After ramming each other behind a safety car at the Azerbaijan Grand Prix, Lewis Hamilton and Sebastian Vettel didn’t sleep it off. In fact, no one in the Formula One universe really did. Hamilton wants to settle things outside of the car, and everyone else seems to be freaking out because there was a skirmish.
The whole deal started when race leader Hamilton slowed down ahead of Vettel behind the safety car, and Vettel wound up running into the back of his race car. Seemingly mad that Hamilton appeared to brake check him, Vettel drove around the outside of Hamilton and gave him a whack and some hand gestures. Vettel got a 10-second time penalty, and the two wound up barely finishing in the top five. That’s saying something in F1.
Hamilton later said he never brake checked Vettel, according to the Guardian. He said as the leader, there would have been no benefit in doing so.
But this episode between the top drivers in the championship standings sent some kind of weird shockwave through the F1 universe. The Guardian reports that Ferrari driver Vettel thinks everything’s fine, Mercedes’ Hamilton called Vettel’s actions a “disgrace” and questioned his mental strength, and ESPN reports that Mercedes chairperson Niki Lauda called Vettel “crazy.”
Here, just read what these people are saying. From the Guardian:
When Hamilton was asked if Vettel’s actions proved he was not as mentally strong as had previously been thought, the Briton was unequivocal. “It’s been obvious for some time,” he said. “Look at last year. Some of the things he said on the radio. We know how he can be. I would never have thought that would have happened on Sunday. We as a team know that can be a positive for us.”
Here’s an example of Vettel’s radio anger from late last year.
Lauda called the mid-race ramming out of character for Vettel, but it was kind of a backhanded comment. From ESPN:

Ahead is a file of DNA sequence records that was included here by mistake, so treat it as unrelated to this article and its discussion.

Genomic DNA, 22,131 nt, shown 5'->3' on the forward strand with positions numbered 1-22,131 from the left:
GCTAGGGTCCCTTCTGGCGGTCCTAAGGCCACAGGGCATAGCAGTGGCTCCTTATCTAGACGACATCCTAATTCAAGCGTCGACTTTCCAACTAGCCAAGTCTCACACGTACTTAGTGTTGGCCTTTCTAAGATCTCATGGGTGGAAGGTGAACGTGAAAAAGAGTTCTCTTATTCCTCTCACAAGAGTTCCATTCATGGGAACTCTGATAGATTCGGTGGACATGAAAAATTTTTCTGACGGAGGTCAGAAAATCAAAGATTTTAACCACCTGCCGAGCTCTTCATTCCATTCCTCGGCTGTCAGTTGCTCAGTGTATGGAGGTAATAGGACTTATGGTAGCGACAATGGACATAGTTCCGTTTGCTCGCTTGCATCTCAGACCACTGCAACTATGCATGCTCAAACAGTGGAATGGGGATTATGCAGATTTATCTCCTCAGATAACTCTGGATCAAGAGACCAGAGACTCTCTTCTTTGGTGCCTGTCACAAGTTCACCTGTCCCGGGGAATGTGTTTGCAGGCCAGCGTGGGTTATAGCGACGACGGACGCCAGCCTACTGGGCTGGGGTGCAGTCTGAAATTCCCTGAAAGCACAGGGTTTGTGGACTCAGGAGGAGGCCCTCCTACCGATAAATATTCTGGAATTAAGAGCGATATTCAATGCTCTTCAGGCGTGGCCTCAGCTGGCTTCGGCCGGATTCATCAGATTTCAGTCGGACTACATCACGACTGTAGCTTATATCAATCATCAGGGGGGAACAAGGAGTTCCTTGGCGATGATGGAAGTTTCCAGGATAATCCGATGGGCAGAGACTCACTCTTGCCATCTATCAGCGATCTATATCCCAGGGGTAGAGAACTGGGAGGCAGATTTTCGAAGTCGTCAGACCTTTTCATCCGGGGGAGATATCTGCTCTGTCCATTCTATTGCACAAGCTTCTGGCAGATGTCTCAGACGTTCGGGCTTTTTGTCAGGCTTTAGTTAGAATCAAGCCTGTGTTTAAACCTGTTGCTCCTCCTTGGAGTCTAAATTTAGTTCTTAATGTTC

“Vettel is a decent guy,” Mercedes’ non-executive chairman told reporters after the race. “Normally. This I don’t understand, because he’s crazy.
When asked if the incident tarnishes Vettel’s reputation, Lauda said: “Sure... Strange. He freaked out.”
Decent guy, but he’s “totally crazy.” The best ones always are.
Vettel, on the other hand, is just fine. From the Guardian:
Vettel, who was forthright in defence of his actions after the race, is now more conciliatory. “I don’t have a problem with him,” he said. “I respect him a lot for the driver he is. Now is not the right time to talk. I’ll do that just with him and clear it and move on. Maybe I’m not clever enough but I’m not complicated. I’m willing to sort it out with him. I don’t think there’s much to sort out.”
Mercedes boss Toto Wolff, notorious for always telling Hamilton and the now-retired Nico Rosberg to play nice as teammates, is actually excited about conflict for once. Maybe that’s because he doesn’t have to babysit these two together in team meetings. From the Guardian:
“Nobody wanted to see the schmoozing anyway, so now the gloves are off,” he said. “The sport needs the rivalry.
“What we have seen is the ingredient of a great championship. They are warriors. They are at war at that moment. They are fighting for the race wins and the championship. At a certain stage, the best ones that compete for the world championship in that phase of their careers can’t be friends. Maybe we’ve seen the limit of that respect today.”
Yawn. That sounds like a plot from a bad movie with way too many metaphors.
But either way, F1 needs a new rivalry to poke fun at since Rosberg packed up and left at the end of 2016. Things have been a bit too smooth sailing—i.e., no hat throwing or shoving each other out of the way—and it’s time to get some real fun rolling again.
Let’s just hope no one makes them call and apologize to each other before the next race. Let them fight.